Aging is a natural and time-dependent decline in body function due to alterations at the molecular and cellular levels that leads to changes in the function of the cardiovascular system, the brain, the digestive system, the bladder and urinary tract, the muscles, joints, and muscles, the eyes and ears, the teeth, and the skin. Changes in body weight and sexuality are also observed.
The molecular and cellular changes responsible for these physiological declines have been grouped under the name hallmarks of aging .
Hallmarks of Aging
1- Genomic instability
Our DNA integrity and stability are constantly confronted with external physical, chemical, and biological damaging factors, and internally through reactive oxygen species (ROS) and DNA replication errors. These damaging effects result in DNA mutations, chromosomal aberrations, and telomere shortening that lead to genomic instability responsible for diseases such as cancer .
However, during evolution, organisms developed DNA repair mechanisms that ensure genomic stability through the repair of DNA mutations and the maintenance of telomere length and appropriate chromosomal segregation. Unfortunately, these repair mechanisms are severely affected by age.
2- Stem Cell Exhaustion
Within tissues and organs of the body, populations of stem cell-like cells known as adult stem cells, or adult tissue-specific stem cells maintain and repair tissues and organs throughout the life of an individual.
However, as we age, these populations of cells start to deplete due to several causes that can act individually or collectively such as DNA damage, proteostasis, epigenetics, telomere shortening, mitochondria dysfunction, and cellular senescence .
3- Telomere Attrition
During aging, a shortening of telomeres-specialized chromatin structures that are found at the end of chromosomes leads to gene erosion and chromosomal aberrations that result in functional inactivation, death, or senescence of cells.
For instance, the loss-of-function of Shelterin, a protein complex that protects telomeres and promotes telomerase activity, has been shown to accelerate aging and decrease tissue regeneration .
4- Loss of Proteostasis
As products of DNA transcription and RNA translation, proteins are molecules that are involved in all functional activities within the cells. However, when proteins are generated, they must pass a quality control test that relies on checking their synthesis, folding, and degradation. This process is known as protein homeostasis or proteostasis.
Unfortunately, this process is also affected with age leading to abnormal folding, toxic aggregation, and accumulation of damaged proteins, that result in cellular damage and tissue dysfunction .
5- Alteration in Mitochondria Function
A theory proposed that elevated ROS are associated with a decline in the integrity of mitochondria . Reactive oxygen species (ROS) that are produced by the mitochondria can induce oxidative damage to the mitochondria resulting in increased aging .
Accelerated aging was also proposed to be associated with a reduction of mitochondria energy flow, known as bioenergetics, due to a decline in the renewal of mitochondrial number and size (Biogenesis) with age .
6- Cellular Senescence
Cellular senescence is associated with cells that stopped dividing without entering a programmed cell death. This cellular arrest in growth is associated with non-telomeric DNA damage and shortening of the telomeres in senescent cells.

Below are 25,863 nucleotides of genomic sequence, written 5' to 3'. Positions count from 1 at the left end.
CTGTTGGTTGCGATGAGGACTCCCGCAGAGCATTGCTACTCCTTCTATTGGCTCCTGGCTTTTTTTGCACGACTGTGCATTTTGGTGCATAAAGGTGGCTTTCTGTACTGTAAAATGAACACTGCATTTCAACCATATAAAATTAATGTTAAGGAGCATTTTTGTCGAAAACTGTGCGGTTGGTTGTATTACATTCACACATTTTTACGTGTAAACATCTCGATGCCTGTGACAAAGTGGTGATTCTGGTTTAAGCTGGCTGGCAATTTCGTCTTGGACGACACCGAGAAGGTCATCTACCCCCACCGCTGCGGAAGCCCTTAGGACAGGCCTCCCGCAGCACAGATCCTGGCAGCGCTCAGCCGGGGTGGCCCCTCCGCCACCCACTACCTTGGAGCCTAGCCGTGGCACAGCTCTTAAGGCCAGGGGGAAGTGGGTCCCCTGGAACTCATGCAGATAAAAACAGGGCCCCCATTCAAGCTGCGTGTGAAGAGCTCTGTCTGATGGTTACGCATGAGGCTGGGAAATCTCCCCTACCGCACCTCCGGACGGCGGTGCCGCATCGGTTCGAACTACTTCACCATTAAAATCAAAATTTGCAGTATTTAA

The role of senescent cells in aging is linked with their “senescence-associated secretory phenotype” characterized by the secretion of pro-inflammatory cytokines and matrix metalloproteinases that promote aging .
During the process of aging, DNA is subject to epigenetic changes such as acetylation, methylation, post-translational modifications of histones, and chromatin remodeling. These changes control the expression of longevity genes. For instance, progeroid cells (faster-aging cells) exhibit DNA methylation patterns and histone modifications that mostly recapitulate those found in normal aging .
8- Alterations in Nutrients’ sensing
Nutrient sensing is the cell’s capacity to detect the levels of nutrients such as glucose and metabolites. The insulin and IGF-1 signaling pathways, growth hormone (GH), and the AMP-activated kinase (AMPK) are major nutrient-sensing pathways.
Interestingly, several studies showed a correlation between longevity and the reduction in growth hormone (GH) and in the IGF-1 signaling pathway  . Through the activation of several metabolic pathways, AMPK has also been proposed to promote healthy aging .
Several studies have identified a link between chronic inflammation and longevity . Although inflammation, such as acute inflammation is an essential event in immune response and tissue homeostasis, chronic inflammation has been associated with chronic diseases, including diabetes, cardiovascular diseases, neurodegenerative diseases, and cancer.
These diseases are the main causes of bad quality of life, and death, and therefore, significantly reduce individuals’ lifespan. A group of genes named Conserved Transcriptional Response to Adversity (CTRA) appears to play a key role in linking chronic inflammation and longevity .
Although aging is a complex natural phenomenon that involves molecular, metabolic, and cellular alterations of tissues and organs, it is still possible to slow it down through healthy diets such as epigenetic and restrictive diets, and physical activity through frequent walks and exercise.
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